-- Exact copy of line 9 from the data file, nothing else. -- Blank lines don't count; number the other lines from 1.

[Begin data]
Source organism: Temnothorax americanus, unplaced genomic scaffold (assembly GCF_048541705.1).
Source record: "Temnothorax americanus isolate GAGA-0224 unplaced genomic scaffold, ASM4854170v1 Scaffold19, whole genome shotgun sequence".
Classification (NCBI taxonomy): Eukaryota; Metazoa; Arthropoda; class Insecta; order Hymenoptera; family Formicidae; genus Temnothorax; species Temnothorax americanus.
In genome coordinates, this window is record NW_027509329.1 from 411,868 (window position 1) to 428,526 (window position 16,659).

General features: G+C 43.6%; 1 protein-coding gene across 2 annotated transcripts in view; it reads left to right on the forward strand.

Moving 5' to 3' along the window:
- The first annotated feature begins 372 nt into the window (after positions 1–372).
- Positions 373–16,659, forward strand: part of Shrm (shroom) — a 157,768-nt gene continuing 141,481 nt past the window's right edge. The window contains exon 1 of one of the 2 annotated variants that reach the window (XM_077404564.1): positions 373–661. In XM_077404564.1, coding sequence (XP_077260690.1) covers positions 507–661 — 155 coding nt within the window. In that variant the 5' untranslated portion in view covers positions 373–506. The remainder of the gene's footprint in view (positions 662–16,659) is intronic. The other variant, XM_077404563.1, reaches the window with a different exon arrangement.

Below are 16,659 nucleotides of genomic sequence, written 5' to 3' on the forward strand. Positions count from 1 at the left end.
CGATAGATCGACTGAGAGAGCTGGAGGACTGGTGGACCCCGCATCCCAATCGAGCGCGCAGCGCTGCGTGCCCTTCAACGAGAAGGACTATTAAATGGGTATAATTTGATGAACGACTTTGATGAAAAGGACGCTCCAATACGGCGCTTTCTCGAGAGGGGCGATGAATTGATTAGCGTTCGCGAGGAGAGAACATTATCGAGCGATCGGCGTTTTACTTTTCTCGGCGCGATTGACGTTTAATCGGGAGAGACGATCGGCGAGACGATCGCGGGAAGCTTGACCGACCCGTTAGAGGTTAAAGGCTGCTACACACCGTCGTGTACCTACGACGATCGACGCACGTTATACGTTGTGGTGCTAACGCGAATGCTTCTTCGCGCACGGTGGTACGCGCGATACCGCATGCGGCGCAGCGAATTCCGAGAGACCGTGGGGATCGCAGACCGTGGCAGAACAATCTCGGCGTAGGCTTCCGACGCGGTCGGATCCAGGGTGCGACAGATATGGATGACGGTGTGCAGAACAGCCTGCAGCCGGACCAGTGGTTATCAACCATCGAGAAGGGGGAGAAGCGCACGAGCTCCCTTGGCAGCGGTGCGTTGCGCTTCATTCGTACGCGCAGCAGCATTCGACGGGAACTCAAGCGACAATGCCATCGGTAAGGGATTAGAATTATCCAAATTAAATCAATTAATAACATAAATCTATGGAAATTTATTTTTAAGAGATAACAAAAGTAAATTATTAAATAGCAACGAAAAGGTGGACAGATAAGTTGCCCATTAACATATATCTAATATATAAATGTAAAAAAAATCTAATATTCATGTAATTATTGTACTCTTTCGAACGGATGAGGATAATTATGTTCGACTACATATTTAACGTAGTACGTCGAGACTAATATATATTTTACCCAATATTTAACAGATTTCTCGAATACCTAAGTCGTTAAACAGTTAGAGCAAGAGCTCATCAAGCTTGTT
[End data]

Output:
Below are 16,659 nucleotides of genomic sequence, written 5' to 3' on the forward strand. Positions count from 1 at the left end.